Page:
Kelo v. City of New London is one of the most controversial decisions in U.S. Supreme Court history. The Kelo Court held that the Public Use Clause of the Fifth Amendment allows government to condemn private property and transfer it to other private parties for purposes of “economic development.” This Article considers the question of what might have happened if the Supreme Court decided Kelo v. City of New London in favor of the property owners. Such counterfactual analysis may seem frivolous. But it is, in fact, useful in understanding constitutional history. Any assessment of the impact of a legal decision depends on at least an implicit judgment as to the likely consequences of a ruling the other way. Analysis can be improved by making these implicit counterfactual assumptions clear and systematically considering their implications.
Part I briefly describes the Kelo case and its aftermath, focusing especially on the massive political backlash. That backlash led to numerous new reform laws. However, many of them turned out to be largely symbolic. Part II discusses the potential value of a counterfactual analysis of Kelo. It could help shed light on a longstanding debate over the effects of Supreme Court decisions on society. Some have argued that court decisions have little impact, mostly protecting only those rights that the political branches of government would protect of their own accord. Others contend that this pessimistic view underrates the potential effect of Supreme Court decisions.
Part III considers the possible legal effect of a ruling in favor of the property owners. Such a decision could have taken several potential forms. One possibility is that the Court could have adopted the view advocated by the four Kelo dissenters: that economic development condemnations are categorically forbidden by the Public Use Clause. This would have provided strong protection to property owners and significantly altered the legal landscape. On the other hand, the Court could easily have decided in favor of the property owners on one of two narrower grounds. Such a ruling would have led to much weaker protections for property owners.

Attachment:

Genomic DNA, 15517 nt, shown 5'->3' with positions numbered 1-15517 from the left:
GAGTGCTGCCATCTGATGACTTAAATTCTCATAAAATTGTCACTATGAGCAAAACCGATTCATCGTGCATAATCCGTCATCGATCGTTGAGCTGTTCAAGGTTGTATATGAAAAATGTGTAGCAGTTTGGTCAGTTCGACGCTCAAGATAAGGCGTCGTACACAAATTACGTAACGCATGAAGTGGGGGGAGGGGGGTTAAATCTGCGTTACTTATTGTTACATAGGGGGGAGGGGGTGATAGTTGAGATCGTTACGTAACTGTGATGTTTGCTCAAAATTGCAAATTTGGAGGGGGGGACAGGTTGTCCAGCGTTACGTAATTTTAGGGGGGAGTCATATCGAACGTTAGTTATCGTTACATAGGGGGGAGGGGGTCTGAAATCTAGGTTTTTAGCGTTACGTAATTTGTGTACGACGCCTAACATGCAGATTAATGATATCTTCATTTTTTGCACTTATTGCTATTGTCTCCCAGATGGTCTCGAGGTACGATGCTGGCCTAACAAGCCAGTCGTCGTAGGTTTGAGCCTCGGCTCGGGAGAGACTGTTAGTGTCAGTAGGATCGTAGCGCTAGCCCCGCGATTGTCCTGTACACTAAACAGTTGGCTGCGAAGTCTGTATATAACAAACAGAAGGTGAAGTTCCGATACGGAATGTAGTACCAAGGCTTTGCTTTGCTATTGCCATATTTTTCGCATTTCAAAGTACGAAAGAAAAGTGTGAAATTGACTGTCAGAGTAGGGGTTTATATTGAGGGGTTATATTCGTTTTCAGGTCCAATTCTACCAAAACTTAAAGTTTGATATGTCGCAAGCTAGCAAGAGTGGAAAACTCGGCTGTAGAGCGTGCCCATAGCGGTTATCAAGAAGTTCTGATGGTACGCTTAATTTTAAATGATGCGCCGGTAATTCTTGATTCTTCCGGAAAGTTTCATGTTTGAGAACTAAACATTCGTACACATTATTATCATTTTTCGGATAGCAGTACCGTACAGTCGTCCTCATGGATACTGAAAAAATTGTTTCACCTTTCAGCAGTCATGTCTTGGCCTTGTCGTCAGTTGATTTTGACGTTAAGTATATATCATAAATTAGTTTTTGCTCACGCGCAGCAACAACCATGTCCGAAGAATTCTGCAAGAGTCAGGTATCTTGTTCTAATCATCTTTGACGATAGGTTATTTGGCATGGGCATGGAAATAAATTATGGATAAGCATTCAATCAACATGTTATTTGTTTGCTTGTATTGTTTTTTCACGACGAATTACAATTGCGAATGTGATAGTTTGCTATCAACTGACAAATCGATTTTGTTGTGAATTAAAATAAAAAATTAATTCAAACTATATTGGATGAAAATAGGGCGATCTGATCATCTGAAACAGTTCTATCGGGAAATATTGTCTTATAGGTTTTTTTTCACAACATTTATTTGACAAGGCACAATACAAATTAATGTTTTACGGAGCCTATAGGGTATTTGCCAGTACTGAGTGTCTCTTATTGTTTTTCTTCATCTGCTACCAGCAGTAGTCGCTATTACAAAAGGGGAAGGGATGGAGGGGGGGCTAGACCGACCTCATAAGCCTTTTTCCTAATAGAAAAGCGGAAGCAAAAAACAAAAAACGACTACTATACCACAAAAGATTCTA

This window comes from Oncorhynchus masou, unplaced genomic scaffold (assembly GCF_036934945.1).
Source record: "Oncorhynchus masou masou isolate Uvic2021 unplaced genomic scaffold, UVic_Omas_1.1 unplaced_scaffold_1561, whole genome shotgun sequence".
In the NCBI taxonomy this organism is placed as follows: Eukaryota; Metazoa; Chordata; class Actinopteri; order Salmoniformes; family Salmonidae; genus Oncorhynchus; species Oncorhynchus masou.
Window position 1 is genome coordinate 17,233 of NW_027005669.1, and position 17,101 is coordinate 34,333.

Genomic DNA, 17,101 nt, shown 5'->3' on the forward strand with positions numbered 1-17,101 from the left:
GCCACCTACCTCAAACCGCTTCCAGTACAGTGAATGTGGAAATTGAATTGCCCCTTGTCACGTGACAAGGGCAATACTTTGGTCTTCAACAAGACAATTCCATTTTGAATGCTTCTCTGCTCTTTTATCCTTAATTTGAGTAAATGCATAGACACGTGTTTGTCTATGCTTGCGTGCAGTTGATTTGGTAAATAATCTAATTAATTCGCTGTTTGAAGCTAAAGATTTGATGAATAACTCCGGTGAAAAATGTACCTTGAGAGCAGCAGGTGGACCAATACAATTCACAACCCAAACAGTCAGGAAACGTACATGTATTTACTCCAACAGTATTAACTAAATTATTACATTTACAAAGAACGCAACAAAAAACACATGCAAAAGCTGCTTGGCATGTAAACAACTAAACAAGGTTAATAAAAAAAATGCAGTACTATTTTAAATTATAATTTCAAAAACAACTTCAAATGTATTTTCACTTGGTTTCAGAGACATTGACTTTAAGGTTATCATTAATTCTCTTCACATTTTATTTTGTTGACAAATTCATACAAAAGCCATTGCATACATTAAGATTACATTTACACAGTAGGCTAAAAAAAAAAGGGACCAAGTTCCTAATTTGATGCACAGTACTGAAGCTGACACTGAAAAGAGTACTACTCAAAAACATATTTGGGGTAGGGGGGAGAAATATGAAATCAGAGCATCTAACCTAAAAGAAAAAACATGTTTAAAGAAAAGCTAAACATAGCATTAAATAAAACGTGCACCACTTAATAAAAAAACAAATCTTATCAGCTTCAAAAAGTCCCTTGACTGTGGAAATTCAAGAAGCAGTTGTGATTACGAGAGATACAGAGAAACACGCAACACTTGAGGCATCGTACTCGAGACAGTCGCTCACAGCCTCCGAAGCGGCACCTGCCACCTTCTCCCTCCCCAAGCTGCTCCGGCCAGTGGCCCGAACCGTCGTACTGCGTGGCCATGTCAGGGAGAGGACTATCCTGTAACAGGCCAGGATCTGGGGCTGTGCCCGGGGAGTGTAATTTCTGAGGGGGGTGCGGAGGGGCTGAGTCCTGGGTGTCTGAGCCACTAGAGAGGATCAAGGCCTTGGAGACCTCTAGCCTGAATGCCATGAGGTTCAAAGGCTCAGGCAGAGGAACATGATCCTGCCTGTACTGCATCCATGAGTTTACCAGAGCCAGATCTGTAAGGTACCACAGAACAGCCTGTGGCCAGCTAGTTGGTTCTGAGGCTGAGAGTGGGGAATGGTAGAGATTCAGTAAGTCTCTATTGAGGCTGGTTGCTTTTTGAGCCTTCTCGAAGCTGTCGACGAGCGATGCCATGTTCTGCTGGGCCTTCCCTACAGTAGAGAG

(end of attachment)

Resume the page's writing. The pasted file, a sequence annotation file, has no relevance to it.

Part IV weighs the potential political impact of a decision favoring the property owners. Such an outcome might have forestalled the massive political backlash that Kelo caused. Ironically, a narrow ruling in favor of the owners that did not significantly constrain future takings might have left the cause of property rights worse off than defeat did. On the other hand, a strong ruling categorically banning economic development takings would likely have done more for property rights than the backlash did, especially considering the uneven nature of the latter. Furthermore, political movements sometimes build on legal victories, as well as defeats, as happened in the case of the Civil Rights movement in the wake of Brown v. Board of Education. It is possible that property rights advocates could have similarly exploited a victory in Kelo.
Monday, February 20, 2012
Ilya Somin (George Mason) has a post on the Volokh Conspiracy called Another Chance at Federal Eminent Domain Reform:
In the aftermath of the Supreme Court’s controversial Kelo decision, which allowed the condemnation of private property for economic development, some 44 states have passed eminent domain reform laws. Although many of those laws are likely to be ineffective, overall a good deal of progress has been made at the state level in curbing abusive condemnations, including by state courts enforcing the property rights provisions of their state constitutions.
Unfortunately, very little has been achieved at the federal level during that time. On the third anniversary of Kelo in 2008, I summed up federal reform efforts as follows: